"There's gold in their bellows," he said with a laugh. "If people knew it around Forest Lawn here, they might decide to take it home with them."

The radio show had lovely weather for the walking show, which included a visit to the Alex Community Food Centre. (Stephen Lubig/CBC)

Most of his sales are heading out of Calgary these days but he keeps his storefront, now a landmark along the street. He's become one himself, really, by playing the accordion at community events.

"You can do a whole dance, create the rhythm, create the bass, create the melody," he said.

"Once you start playing, though, you start getting the old feeling coming. Seeing all those little people out there moving around the dance floor. It's kind of fun."

International Avenue was quiet early Friday morning but it's often bustling when people visit the shops and restaurants. (Mike Symington/CBC)

Nile Supermarket's Badria Abubaker knows about bridging International Avenue with the world. Her father is away in Kenya this week, shopping for wares for their store. He'll pick up dresses, candy, furniture and  special powdered milk for everything from tea to desserts.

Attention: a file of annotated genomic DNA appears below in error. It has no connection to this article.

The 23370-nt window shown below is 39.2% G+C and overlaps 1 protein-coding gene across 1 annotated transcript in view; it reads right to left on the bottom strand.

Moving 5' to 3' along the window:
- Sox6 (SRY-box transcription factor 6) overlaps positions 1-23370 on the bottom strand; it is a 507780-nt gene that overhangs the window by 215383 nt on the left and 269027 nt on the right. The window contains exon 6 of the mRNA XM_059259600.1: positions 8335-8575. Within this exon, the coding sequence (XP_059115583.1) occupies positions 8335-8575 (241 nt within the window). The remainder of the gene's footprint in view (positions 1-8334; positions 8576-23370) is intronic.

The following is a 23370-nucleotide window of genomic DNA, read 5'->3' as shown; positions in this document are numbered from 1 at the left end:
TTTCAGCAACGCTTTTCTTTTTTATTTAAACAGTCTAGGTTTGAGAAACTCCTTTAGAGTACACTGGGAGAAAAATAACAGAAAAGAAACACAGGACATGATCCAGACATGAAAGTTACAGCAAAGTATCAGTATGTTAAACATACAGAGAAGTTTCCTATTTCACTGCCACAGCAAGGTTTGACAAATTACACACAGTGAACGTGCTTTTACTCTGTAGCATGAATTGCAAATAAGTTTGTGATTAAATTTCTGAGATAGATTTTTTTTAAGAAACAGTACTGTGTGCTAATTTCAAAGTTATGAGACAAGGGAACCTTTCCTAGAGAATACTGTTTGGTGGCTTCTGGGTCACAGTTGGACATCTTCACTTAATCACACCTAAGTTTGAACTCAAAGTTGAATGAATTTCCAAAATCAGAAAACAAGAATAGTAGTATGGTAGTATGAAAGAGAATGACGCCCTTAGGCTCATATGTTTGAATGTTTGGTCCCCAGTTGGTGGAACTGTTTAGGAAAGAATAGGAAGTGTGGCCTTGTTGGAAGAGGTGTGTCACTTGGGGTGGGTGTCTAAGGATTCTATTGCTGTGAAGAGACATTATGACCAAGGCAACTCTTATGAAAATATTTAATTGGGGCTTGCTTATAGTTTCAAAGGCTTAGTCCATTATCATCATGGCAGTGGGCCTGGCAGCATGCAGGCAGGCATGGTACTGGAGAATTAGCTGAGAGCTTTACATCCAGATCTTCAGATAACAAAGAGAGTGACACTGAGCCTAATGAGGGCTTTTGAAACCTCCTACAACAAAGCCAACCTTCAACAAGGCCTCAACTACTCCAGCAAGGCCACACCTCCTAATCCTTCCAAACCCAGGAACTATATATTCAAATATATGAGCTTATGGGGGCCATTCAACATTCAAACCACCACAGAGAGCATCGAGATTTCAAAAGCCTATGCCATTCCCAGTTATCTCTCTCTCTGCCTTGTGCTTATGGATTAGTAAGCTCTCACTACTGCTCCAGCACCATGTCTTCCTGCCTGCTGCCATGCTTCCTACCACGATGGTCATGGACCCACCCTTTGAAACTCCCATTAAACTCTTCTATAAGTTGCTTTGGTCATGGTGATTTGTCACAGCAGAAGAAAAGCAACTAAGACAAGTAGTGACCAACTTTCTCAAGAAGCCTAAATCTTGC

One of their unique items for sale is a toothbrush that's essentially a stick of wood that you soak, then shave off the bark and chew.

"It's very distinct. Like, don't go outside and get like a tree branch," Abubaker said.

She said her parents use them religiously but she prefers "Crest White."

The Calgary Eyeopener team poses with International Avenue's BRZ executive director Alison Karim-McSwiney, right, next to a bus station. (CBC)

Business has gotten slower in recent years, she said, but their specialized wares continue to bring in a crowd of loyal customers.

"You're not going to find this at Walmart or anything," she said.